Sri Lankan Government Prepares to Pick Up The Gauntlet
COLOMBO: Government leaders have been saying that the draft constitution will be placed before the Parliament prior to the budget debate that takes place in November. A new constitution which would require a referendum could prove to be the government’s Waterloo if the people reject it.
Last week Chairman of the Public Representations Committee Lal Wijenayake, made an announcement that five of the six sub-committees of Parliament that had been delegated the task of submitting reports on various aspects of the new constitution had completed their work. The Public Representations Committee (PRC), appointed by the Prime Minister with 19 other members, made a special effort in consultations with the general public on the matters connected with the drafting of the new constitution.
Chairman Wijenayake assured those who had made submissions to the PRC that their views would be taken into account in the drafting of the new constitution.
The public consultation process that took place on this occasion, even for a limited period of time, was a new development in Sri Lanka. Both the previous constitutions, the ones drafted in 1972 and 1978, were devised by a few persons drawn from politics and lawyers. They made crucially important decisions without consulting the people and ascertaining their views.
In 1972, the drafters of the constitution decided to subordinate the judiciary to the executive branch of government, which eroded the concept of checks and balances in governance. The people were not consulted regarding this major change that took the country in the direction of authoritarian rule, which is only being reversed today. In 1978 the constitutional drafters decided to vest super powers in the institution of the executive presidency, which further entrenched authoritarian rule, again without obtaining the concurrence of the people.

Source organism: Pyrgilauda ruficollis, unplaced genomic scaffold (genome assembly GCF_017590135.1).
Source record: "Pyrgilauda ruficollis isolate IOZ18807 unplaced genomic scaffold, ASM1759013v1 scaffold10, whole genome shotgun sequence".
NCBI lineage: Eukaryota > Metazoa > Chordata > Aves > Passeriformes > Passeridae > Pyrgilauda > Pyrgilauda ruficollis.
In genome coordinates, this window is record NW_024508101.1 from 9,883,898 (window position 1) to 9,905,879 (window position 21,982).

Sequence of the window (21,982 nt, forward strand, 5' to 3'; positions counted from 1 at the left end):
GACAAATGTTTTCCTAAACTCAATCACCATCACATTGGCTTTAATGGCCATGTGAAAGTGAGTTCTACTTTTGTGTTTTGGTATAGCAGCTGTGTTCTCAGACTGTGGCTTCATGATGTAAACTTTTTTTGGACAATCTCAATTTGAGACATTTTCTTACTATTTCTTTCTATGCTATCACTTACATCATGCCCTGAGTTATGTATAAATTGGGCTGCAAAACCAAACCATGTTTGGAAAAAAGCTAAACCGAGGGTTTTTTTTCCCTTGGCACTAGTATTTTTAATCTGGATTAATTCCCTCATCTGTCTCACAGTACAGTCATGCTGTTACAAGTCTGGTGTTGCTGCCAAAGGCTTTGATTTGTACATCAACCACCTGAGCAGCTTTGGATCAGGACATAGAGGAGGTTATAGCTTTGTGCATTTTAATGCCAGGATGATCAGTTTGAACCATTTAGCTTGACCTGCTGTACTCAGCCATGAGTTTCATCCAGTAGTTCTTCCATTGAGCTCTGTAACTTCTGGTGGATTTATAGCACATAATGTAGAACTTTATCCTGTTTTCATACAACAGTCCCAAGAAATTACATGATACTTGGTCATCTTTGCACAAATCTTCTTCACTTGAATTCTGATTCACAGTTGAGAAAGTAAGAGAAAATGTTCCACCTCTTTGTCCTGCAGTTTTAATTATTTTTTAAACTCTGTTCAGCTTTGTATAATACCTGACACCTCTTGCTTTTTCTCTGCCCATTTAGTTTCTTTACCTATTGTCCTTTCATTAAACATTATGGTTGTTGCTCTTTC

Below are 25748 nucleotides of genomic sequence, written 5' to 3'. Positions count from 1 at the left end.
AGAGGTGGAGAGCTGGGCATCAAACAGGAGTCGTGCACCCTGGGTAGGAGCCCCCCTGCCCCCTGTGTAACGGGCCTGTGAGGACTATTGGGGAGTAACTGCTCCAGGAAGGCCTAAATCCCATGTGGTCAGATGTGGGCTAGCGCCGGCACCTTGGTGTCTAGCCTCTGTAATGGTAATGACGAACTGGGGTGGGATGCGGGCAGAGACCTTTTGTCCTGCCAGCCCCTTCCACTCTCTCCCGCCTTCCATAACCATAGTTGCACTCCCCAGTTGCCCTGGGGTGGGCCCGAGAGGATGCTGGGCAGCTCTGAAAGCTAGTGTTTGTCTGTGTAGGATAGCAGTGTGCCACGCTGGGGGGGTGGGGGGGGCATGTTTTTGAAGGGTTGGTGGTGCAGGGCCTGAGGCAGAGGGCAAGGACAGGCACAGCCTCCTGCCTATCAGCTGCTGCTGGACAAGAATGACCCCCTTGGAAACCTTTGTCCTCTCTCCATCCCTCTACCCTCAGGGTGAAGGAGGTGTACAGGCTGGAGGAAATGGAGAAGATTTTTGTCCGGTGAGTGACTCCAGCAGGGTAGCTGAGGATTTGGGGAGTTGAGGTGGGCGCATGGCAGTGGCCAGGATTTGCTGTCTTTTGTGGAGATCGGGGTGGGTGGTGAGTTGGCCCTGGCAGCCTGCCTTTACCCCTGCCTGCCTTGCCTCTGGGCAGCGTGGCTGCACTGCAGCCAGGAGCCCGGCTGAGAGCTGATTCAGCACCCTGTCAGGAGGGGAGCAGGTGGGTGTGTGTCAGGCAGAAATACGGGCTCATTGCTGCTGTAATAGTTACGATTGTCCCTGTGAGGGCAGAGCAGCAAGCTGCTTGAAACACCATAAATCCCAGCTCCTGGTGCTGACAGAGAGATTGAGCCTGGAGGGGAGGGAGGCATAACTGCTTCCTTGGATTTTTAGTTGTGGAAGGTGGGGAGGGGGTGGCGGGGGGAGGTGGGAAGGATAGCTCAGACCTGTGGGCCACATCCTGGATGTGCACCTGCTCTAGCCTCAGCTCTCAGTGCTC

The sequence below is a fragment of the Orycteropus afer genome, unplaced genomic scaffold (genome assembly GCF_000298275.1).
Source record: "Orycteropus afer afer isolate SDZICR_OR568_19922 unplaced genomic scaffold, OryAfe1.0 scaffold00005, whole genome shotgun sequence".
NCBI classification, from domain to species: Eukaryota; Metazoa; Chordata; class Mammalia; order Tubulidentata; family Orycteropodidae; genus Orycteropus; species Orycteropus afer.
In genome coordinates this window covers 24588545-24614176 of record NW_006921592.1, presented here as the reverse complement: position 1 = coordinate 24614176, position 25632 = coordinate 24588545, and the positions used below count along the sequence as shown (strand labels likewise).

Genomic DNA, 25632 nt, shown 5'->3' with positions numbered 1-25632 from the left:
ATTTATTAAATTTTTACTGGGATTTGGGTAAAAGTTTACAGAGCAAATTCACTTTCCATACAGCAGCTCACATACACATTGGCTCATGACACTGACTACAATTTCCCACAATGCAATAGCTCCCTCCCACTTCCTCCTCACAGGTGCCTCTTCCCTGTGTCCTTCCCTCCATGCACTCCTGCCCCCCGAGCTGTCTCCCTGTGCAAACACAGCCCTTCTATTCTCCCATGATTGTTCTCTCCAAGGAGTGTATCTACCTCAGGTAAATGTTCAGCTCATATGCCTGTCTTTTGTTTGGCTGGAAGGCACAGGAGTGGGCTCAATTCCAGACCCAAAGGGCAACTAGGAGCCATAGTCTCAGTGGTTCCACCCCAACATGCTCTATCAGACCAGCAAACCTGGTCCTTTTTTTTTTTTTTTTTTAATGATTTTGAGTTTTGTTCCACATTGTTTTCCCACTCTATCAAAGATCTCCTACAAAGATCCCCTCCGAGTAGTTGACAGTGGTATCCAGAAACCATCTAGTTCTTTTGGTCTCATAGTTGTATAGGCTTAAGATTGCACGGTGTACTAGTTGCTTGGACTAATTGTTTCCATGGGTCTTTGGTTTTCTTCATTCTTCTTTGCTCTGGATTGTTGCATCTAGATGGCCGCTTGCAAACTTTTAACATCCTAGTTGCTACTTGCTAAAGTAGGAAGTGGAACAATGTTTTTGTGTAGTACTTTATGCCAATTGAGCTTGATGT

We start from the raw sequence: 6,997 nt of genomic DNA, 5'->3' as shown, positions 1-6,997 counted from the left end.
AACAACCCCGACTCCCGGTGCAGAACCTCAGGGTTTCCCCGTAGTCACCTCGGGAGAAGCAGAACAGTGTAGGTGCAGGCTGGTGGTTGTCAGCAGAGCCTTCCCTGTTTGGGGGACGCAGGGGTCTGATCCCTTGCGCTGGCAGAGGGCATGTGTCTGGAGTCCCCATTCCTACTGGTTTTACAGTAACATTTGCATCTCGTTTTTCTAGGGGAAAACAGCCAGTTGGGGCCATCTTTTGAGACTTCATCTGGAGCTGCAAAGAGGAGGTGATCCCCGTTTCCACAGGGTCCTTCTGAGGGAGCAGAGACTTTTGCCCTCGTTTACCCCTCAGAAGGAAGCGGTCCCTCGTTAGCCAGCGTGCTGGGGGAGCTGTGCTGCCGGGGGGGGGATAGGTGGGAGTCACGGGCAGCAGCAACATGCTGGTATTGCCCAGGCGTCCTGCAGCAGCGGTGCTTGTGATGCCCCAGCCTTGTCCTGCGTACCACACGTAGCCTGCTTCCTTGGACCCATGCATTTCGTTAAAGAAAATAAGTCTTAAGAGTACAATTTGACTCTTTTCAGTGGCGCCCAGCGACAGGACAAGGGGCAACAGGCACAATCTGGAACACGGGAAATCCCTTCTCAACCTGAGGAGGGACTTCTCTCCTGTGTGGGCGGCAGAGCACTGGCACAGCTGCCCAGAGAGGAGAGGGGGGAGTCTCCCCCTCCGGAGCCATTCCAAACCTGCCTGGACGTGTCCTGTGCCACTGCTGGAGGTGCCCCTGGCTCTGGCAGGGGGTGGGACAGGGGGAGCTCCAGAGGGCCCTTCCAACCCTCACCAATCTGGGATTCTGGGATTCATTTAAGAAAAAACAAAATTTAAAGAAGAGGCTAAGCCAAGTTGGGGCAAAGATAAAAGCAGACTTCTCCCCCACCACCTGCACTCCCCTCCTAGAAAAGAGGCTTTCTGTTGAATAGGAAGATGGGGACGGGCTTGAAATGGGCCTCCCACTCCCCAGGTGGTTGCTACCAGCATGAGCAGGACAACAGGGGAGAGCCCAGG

Unlike in the past, on this occasion, the government conducted public consultations. There have been concerns expressed about the depth and breadth of the consultation process. The time frame of six months was short. The existence of the consultation process was not well known by the general public and therefore public participation in the consultations at all levels was limited.
The exercise was not widely advertised. The members of the PRC had to utilise their contacts and influence to obtain people’s participation. The resources allocated by the government to the consultation process were also limited. But the commitment of those who had been appointed to be members of the PRC ensured that a credible process of consultations took place.